, I was immediately struck with vivid memories
of my own upbringing in Los
from moment to moment, I felt as if I was looking into a window of my own past.
Soon those sunshine images of the low income
community are intercut with imagery of the 1965 Watts riots (or “rebellion,” as the people of Watts
recall the event). “Wattstax” then finds the Watts community during the seventh
annual Festival, at which the concert, to be held at the Los Angeles Memorial
Coliseum on August 20, 1972, serves as the event’s culmination as well as commemoration
of communal togetherness. With performances from ranging from The Staple
Singers to Albert King to The Bar Kays and the climactic powerhouse of “Black
Moses” himself, Mr. Isaac Hayes, you will be treated to some of the very finest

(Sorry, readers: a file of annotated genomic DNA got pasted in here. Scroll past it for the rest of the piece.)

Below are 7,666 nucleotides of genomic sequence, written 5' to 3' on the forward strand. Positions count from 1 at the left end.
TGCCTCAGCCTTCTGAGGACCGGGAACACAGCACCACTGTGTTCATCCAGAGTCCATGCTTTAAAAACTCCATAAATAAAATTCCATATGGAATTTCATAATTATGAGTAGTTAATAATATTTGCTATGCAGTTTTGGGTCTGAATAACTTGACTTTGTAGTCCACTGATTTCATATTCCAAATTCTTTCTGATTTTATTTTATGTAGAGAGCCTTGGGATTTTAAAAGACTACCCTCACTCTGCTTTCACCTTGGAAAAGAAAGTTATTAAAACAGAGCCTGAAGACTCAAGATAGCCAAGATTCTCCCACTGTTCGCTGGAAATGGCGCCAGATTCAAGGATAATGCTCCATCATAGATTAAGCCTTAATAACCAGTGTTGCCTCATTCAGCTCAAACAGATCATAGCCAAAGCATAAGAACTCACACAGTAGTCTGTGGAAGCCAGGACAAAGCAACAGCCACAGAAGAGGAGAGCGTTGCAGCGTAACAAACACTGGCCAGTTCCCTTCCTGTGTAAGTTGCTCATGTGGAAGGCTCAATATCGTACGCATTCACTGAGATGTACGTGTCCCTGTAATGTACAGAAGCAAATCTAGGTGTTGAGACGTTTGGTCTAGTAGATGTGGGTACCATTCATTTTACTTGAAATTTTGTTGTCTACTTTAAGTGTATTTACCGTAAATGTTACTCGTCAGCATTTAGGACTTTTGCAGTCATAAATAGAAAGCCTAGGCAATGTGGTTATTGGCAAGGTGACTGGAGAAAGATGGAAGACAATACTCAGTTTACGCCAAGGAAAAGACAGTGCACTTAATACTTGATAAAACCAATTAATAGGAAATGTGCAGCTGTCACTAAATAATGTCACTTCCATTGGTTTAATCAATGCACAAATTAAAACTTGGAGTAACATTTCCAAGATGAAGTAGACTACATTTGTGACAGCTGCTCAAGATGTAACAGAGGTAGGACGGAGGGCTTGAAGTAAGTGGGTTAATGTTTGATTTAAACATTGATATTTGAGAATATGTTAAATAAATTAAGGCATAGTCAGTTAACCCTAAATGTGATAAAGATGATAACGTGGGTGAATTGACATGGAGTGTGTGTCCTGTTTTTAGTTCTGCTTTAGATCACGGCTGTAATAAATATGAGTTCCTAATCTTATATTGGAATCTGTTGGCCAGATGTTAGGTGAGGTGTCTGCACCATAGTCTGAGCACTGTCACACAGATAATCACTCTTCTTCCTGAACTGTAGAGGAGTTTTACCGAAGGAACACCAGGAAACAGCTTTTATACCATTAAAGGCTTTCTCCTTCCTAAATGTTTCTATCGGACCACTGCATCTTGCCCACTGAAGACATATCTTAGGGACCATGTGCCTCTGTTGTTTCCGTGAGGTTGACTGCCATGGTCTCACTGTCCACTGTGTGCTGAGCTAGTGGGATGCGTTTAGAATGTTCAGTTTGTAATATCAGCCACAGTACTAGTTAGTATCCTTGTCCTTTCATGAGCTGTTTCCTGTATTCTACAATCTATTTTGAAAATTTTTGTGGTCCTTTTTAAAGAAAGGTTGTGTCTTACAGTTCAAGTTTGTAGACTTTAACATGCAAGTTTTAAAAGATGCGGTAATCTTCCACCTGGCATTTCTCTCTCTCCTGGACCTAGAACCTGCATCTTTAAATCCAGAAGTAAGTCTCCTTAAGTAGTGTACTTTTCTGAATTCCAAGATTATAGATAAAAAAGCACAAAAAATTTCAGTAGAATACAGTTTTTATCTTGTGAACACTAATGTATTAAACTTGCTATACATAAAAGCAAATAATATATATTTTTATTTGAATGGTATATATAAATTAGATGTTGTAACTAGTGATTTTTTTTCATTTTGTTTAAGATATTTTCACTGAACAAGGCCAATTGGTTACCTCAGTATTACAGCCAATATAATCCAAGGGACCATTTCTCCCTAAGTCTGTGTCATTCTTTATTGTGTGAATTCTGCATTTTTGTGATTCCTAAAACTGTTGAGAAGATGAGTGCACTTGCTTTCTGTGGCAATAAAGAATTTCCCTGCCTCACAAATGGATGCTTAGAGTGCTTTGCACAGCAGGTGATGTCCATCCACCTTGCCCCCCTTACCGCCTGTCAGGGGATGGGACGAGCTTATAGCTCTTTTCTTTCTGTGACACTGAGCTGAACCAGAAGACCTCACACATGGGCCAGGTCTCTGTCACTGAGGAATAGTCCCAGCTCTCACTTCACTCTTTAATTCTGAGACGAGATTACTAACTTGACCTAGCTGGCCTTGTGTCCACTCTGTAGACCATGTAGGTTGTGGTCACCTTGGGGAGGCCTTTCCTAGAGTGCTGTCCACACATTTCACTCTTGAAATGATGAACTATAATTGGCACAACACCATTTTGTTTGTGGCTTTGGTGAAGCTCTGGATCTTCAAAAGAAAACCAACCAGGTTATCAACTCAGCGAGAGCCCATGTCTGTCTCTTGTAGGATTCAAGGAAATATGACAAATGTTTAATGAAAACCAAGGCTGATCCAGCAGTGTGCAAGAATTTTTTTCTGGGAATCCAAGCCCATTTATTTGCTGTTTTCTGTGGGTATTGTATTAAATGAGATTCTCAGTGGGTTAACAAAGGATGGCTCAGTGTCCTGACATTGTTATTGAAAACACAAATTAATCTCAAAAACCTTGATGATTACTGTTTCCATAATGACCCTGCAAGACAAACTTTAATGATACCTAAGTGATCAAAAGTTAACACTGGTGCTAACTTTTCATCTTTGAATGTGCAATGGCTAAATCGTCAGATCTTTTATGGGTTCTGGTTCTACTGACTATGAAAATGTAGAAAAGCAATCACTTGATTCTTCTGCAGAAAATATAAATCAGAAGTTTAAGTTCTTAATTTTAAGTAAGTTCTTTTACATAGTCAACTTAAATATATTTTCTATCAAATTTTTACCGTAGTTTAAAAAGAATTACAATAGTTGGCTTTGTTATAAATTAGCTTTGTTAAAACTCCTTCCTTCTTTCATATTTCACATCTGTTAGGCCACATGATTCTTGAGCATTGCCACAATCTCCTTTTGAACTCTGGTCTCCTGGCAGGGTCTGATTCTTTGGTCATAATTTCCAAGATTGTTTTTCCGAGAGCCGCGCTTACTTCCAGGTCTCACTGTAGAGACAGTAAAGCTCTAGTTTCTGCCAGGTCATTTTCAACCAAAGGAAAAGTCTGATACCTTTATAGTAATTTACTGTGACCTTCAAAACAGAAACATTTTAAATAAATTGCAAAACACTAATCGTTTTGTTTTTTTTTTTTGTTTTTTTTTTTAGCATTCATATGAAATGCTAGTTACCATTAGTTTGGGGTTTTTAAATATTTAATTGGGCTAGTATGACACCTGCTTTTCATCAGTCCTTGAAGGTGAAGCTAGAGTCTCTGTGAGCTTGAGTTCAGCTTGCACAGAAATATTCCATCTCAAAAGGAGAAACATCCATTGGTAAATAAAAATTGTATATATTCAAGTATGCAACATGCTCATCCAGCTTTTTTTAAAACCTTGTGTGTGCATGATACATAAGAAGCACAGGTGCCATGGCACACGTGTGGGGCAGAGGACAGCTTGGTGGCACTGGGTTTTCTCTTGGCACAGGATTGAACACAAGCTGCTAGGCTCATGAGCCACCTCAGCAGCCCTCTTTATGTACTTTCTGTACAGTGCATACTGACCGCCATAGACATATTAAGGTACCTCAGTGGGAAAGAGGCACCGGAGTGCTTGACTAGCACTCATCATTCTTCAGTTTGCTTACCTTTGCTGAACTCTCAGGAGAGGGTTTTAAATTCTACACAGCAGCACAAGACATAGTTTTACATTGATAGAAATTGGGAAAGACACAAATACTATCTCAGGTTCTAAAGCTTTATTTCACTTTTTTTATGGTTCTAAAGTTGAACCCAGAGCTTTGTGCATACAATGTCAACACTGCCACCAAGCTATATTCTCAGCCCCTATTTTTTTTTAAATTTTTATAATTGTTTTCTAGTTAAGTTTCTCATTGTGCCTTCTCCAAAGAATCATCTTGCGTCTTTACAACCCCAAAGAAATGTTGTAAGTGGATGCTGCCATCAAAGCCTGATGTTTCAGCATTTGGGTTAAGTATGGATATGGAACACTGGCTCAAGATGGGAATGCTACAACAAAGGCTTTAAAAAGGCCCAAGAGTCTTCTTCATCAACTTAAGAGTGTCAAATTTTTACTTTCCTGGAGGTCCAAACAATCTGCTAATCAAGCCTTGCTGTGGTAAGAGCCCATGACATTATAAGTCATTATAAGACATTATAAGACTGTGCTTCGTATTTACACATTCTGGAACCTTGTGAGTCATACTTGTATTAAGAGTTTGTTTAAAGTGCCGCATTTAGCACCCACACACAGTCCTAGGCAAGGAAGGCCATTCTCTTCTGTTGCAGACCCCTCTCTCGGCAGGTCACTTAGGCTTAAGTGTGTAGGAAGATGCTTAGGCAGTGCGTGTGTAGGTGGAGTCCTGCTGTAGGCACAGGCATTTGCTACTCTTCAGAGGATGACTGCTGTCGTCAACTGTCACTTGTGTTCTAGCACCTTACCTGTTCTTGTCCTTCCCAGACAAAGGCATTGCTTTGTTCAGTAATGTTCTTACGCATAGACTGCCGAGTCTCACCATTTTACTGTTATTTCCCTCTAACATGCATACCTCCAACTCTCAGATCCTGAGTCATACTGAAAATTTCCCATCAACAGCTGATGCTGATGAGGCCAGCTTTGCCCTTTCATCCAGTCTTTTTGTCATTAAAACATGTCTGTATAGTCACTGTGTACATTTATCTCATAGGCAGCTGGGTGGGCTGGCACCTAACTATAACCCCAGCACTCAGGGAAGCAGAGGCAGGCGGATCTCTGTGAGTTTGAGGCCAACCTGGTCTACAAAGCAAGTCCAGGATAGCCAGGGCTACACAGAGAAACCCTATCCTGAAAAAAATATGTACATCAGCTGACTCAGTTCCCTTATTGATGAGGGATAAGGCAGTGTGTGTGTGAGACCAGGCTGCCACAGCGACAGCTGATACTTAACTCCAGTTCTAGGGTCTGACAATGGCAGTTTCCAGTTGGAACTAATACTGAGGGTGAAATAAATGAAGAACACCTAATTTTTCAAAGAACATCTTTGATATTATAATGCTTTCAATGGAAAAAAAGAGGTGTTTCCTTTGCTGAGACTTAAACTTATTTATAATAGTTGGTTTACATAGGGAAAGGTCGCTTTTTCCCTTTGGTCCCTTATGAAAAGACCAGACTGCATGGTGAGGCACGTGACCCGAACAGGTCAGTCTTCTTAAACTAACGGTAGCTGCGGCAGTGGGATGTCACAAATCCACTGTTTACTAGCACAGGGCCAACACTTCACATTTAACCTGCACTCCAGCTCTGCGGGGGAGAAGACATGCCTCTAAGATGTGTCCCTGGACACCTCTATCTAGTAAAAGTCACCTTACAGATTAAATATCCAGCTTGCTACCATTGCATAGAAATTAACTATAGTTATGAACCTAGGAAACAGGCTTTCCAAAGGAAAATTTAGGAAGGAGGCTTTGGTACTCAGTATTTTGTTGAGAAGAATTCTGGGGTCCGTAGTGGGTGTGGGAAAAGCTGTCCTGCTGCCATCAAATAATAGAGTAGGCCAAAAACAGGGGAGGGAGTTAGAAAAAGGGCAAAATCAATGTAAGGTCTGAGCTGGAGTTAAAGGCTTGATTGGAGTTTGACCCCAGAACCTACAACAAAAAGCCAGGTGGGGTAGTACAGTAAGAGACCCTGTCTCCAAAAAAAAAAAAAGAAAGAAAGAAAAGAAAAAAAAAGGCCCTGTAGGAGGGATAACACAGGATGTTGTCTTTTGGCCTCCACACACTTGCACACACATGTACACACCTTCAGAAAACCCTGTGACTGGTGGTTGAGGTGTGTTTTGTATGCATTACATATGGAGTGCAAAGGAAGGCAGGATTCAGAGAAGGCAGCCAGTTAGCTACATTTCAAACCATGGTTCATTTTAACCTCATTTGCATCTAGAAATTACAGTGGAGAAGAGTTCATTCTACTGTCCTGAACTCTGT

of soul, gospel and rhythm and blues has to offer. But, the music exists as a
catalyst for a community’s continued healing, pride strengthening, deep
contemplation and ever evolving self-awareness. For the film, the music exists
as connective tissue between the candid conversations and interviews with every
day people, the very voices that are almost never, ever heard on a large scale…especially
on a movie screen.
What made “Wattstax” resonate so powerfully with me is that the film is just so much more than a concert film. This is a film where my lifelong interests in film, art, music, journalism, plus a newfound awakening and consciousness with the country’s socio-political landscape have all converged magnificently. Much like Director Michel Gondry’s outstanding documentary, “Dave Chappelle’s Block Party” (2006), this is a film about an entire community and for that matter, an entire race. “Wattstax” is essentially an oral history of the African-American experience that just happens to be juxtaposed and augmented with tremendous music. The music may bring you in but the commentary and conversations between the everyday people of